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Pre-Existing Genetic Variation in Blackgrass Identified as Cause of Herbicide Resistance

Blackgrass has emerged as Europe's most economically devastating herbicide-resistant weed. Researchers from the Max Planck Institute for Biology Tübingen and the University of Hohenheim in Stuttgart discovered that these resistances are largely due to genetic polymorphisms that precede herbicide use. Their findings have just been published in the journals Proceedings of the National Academy of Sciences and Plant Biotechnology Journal.

Shivam Dwivedi
Pre-Existing Genetic Variation in Blackgrass Identified as Cause of Herbicide Resistance
Pre-Existing Genetic Variation in Blackgrass Identified as Cause of Herbicide Resistance

Farmers all around Europe are fighting a losing struggle against blackgrass. This annual grass, native to Eurasia and prospering in damp meadows and deciduous forests, has infiltrated cultivated land, growing densely and competing with crops like wheat or barley, reducing harvest yield significantly.

The decades-long practice of controlling this weed using herbicides that target specific proteins in the plant has resulted in an alarming growth in herbicide resistance: blackgrass is projected to generate about half a billion euros in annual damage in the United Kingdom alone. Its quick adaptation to herbicides threatens to outrun chemical weed control technologies.

A group of scientists led by Detlef Weigel's Department for Molecular Biology at the Max Planck Institute for Biology Tübingen (Germany) and Karl Schmid's Department for Crop Biodiversity and Breeding Informatics at the University of Hohenheim (Stuttgart, Germany) has studied the evolutionary mechanisms that lead to resistance. The two most often used herbicides against blackgrass inhibit the action of one of two proteins that are both required for the weed to thrive.

To combat the poisons, blackgrass has developed various tactics, including as metabolizing them to prevent them from reaching the proteins they are supposed to disable. Plants with this sort of resistance are nevertheless sensitive to higher pesticide dosages. Worse, and considerably more common, is so-called target-site resistance: a modification directly in the gene encoding the targeted proteins can render the plant resistant to even high quantities of the herbicide.

The rapid emergence of these target-site resistances prompted the researchers to consider the role of newly occurring mutations vs variants that were already existing in a population prior to herbicide exposure. "From farmers, we learned that herbicide resistant blackgrass is also a problem around Tübingen, and we were able to collect our first samples with the kind help of local farmers," says first author Sonja Kersten, whose Ph.D. project laid the groundwork for the study.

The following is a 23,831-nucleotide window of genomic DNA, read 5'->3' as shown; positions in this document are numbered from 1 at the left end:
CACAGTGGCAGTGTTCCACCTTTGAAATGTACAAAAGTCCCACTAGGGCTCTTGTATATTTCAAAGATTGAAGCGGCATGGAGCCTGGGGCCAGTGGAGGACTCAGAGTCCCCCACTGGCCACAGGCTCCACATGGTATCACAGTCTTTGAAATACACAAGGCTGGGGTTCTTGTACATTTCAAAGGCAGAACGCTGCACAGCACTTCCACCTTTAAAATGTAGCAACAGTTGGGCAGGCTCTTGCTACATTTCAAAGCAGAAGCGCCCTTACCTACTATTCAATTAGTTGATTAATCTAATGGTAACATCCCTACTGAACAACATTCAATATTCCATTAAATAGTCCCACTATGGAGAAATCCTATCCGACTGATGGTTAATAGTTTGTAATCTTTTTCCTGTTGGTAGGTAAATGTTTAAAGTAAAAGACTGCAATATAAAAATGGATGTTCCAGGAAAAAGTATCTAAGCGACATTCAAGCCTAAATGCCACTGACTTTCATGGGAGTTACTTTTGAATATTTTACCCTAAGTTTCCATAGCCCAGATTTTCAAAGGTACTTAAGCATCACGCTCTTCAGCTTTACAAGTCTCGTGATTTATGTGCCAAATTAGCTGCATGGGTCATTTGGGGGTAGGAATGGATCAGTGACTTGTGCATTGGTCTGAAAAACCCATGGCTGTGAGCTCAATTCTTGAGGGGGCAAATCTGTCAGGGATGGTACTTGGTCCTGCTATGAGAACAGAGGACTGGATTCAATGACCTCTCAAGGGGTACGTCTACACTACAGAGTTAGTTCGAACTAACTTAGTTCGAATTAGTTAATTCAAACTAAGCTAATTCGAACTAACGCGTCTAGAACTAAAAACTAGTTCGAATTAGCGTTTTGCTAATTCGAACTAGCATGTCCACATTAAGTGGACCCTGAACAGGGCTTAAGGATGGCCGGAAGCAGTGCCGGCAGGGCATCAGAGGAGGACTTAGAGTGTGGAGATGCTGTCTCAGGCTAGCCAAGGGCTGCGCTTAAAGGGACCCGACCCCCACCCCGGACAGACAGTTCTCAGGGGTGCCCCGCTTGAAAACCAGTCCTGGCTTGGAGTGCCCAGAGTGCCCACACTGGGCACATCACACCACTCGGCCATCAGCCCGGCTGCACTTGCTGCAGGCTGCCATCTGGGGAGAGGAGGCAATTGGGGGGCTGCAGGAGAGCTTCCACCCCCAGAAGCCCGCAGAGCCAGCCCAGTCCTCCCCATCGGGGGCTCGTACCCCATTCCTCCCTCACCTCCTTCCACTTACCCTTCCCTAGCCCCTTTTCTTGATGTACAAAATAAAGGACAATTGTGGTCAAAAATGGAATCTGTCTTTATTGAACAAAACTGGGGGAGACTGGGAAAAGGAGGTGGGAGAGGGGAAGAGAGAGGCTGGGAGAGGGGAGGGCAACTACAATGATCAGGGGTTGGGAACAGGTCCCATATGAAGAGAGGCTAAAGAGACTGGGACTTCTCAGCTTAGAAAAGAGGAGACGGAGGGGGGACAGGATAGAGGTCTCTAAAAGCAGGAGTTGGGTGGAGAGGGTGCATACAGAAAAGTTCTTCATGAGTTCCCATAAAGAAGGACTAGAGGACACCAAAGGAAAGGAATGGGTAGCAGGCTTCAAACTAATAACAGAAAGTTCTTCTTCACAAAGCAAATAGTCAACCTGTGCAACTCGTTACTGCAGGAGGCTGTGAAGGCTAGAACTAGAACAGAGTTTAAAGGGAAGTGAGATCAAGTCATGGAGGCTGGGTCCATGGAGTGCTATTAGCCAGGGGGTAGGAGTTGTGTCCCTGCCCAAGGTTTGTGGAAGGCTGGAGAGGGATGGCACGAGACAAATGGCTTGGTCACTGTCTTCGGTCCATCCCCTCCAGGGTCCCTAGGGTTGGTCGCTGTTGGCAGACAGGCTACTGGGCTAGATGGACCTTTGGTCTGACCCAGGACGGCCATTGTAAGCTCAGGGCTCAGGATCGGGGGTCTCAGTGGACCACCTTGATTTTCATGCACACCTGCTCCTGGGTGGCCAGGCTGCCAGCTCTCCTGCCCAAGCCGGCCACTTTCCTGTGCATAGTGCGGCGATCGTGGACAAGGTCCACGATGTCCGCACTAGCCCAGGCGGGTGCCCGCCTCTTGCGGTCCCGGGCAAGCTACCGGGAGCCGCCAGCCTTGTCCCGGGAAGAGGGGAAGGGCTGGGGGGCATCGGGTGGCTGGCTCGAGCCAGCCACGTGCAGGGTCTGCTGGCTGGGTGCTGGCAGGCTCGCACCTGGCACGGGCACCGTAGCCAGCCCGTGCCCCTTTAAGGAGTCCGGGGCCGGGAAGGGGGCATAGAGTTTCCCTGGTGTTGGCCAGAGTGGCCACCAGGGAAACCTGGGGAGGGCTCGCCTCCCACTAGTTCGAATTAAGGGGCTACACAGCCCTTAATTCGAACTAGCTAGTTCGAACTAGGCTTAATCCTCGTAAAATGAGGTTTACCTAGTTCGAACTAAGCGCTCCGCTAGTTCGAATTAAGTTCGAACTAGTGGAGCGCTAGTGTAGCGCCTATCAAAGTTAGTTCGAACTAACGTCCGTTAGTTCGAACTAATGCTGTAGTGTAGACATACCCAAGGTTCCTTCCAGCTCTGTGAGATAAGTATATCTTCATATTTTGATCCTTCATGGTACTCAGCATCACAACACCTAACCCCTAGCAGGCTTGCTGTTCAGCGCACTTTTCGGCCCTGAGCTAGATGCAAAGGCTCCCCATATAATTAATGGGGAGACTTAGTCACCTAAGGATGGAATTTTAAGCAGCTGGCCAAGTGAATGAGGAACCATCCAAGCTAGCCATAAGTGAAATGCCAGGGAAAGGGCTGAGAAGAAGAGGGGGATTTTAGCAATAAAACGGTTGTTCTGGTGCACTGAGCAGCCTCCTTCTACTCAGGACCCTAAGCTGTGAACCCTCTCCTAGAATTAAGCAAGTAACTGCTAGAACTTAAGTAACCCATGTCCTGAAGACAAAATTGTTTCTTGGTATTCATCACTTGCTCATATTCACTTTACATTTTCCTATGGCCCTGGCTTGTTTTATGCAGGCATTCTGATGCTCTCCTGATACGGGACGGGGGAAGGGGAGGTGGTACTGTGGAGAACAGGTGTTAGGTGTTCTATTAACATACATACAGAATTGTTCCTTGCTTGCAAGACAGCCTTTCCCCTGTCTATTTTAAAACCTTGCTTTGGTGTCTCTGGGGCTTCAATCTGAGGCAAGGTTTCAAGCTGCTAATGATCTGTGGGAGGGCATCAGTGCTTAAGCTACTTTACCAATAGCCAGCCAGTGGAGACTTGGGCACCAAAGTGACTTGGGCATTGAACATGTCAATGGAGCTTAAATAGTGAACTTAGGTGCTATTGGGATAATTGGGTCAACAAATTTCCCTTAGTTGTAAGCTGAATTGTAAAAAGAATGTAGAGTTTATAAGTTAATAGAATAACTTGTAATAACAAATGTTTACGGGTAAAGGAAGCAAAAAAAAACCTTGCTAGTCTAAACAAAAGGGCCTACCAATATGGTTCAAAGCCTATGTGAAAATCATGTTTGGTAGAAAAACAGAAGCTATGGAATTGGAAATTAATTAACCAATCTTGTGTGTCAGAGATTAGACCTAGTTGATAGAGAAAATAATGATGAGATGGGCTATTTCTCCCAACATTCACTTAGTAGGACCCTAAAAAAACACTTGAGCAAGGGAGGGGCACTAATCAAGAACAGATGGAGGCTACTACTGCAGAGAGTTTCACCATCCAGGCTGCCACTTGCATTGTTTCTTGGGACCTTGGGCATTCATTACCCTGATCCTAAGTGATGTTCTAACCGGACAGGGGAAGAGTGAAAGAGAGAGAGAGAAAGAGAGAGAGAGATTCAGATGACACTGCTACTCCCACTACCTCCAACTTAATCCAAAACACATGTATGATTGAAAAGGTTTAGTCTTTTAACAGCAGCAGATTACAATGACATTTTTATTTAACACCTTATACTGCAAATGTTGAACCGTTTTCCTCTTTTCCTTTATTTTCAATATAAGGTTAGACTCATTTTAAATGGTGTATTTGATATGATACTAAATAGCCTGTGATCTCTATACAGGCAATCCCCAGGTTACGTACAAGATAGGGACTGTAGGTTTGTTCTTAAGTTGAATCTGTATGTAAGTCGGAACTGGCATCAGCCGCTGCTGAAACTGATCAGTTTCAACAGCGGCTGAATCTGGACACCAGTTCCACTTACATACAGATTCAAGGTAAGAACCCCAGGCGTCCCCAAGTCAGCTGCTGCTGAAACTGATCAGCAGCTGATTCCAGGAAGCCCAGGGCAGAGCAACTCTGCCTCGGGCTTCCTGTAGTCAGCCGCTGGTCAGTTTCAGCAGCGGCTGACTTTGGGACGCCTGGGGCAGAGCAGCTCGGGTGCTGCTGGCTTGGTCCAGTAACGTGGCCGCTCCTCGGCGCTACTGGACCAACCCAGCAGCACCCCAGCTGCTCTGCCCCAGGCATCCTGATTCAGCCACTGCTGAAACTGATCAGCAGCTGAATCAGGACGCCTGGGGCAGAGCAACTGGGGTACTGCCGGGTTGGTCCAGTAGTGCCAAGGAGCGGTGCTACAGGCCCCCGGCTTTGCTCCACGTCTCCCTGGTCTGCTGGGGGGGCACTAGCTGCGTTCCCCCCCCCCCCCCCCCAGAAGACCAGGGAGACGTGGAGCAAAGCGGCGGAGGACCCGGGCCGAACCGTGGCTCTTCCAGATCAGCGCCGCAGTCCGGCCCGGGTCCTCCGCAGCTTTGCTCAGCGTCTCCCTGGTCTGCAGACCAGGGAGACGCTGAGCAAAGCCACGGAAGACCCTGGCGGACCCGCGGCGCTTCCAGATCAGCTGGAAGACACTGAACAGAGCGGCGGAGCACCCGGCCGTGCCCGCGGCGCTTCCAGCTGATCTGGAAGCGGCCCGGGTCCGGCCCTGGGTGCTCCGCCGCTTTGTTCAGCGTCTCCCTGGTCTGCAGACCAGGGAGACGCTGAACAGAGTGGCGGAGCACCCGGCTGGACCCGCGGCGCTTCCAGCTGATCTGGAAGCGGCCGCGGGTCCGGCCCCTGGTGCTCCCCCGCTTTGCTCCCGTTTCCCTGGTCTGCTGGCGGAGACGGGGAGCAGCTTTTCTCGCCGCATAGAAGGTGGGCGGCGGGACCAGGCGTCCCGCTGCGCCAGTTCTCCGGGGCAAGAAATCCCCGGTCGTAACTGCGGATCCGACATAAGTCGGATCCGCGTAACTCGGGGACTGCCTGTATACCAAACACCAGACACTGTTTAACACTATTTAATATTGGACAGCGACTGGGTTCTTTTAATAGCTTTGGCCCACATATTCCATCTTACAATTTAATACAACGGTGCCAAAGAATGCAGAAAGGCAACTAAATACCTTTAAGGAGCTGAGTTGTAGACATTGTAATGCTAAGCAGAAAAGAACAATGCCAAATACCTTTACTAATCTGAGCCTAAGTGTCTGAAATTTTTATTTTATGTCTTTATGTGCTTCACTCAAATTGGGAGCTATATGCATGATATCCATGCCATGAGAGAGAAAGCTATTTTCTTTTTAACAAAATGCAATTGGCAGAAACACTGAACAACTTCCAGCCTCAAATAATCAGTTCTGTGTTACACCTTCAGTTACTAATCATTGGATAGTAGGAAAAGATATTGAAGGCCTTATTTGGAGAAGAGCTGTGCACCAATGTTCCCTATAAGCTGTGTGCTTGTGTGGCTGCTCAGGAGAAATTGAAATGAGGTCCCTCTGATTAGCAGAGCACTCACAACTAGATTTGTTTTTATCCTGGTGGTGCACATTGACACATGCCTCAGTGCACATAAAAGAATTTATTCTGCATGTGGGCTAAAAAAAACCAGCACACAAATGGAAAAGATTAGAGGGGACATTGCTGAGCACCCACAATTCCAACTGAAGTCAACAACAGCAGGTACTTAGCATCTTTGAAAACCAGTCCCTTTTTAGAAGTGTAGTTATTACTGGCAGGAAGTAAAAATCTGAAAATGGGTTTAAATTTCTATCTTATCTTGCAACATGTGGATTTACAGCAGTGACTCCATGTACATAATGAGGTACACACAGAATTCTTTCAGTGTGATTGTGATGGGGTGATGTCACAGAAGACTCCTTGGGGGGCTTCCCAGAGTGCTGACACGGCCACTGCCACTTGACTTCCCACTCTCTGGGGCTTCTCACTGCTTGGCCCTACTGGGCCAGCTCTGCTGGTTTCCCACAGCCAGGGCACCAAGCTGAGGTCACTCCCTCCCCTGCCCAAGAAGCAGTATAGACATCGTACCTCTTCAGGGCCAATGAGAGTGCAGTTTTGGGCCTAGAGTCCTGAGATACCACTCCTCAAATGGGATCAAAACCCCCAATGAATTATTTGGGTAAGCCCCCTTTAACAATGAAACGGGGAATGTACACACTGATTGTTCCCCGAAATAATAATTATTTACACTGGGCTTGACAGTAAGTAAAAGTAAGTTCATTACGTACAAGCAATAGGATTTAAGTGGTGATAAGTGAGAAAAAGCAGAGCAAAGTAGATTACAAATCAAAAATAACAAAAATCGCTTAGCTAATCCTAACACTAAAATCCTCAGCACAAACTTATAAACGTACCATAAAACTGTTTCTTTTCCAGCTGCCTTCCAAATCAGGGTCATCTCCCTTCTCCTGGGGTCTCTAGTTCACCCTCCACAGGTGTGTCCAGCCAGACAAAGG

"However, we quickly realized that we could only learn so much from our own, limited collection." We were fortunate to collaborate with colleagues from BASF Agricultural Solutions, who already had blackgrass samples from across the continent, allowing us to broaden the scope of the study to a European scale."

BASF benefited as well, because knowing genomes like those of blackgrass allows them to develop stewardship measures that can contribute to the long-term usage of herbicide products. Genetic variation sheds light on evolutionary history. The researchers created a reference genome of blackgrass—an idealized representation of the DNA sequence used as a baseline for comparison in genetic studies—and studied the genetic structure of resistant populations.

"The variation we found in most resistant populations indicates that the spread of resistances is the result of pre-existing gene variants, and only to a lesser extent of spontaneous mutations," explains senior author Fernando Rabanal. "Typically, when an evolutionary advantage arises from a spontaneous mutation, we see a certain decrease in genetic variation across the population—but this was not the case here." The researchers matched their actual data to simulations of several adaptation scenarios, indicating that the target-site resistance mutations were most likely existing before herbicides began to exert selective pressure.

To obtain their findings, the researchers sequenced the genes encoding the targeted proteins as well as their surrounding areas with great accuracy using what biologists call long-read amplicons.  However, they were confronted with the challenge of processing hundreds of individual plants, a time-consuming and costly endeavour.

As a result, Kersten, Rabanal, and Weigel devised a gene sequencing process that enables them to analyse more than 100 individuals from a single DNA extraction without sacrificing much of the original precision.  They used samples received from Agris42, a Stuttgart-based company that develops physiological resistance tests for farmers and industrial partners, to apply their method to 64 field populations across Germany.  

This collection could be a helpful resource for tracking the incidence of resistances, especially since simulations included in the study show that resistant gene variants, even the rarer ones, can remain in untreated areas for decades. In terms of immediate practical implications, the authors state that management plans should not rely just on herbicides, but should also "integrate mechanical weed management and crop rotation, to keep the incidence of weeds in the field continuously low."

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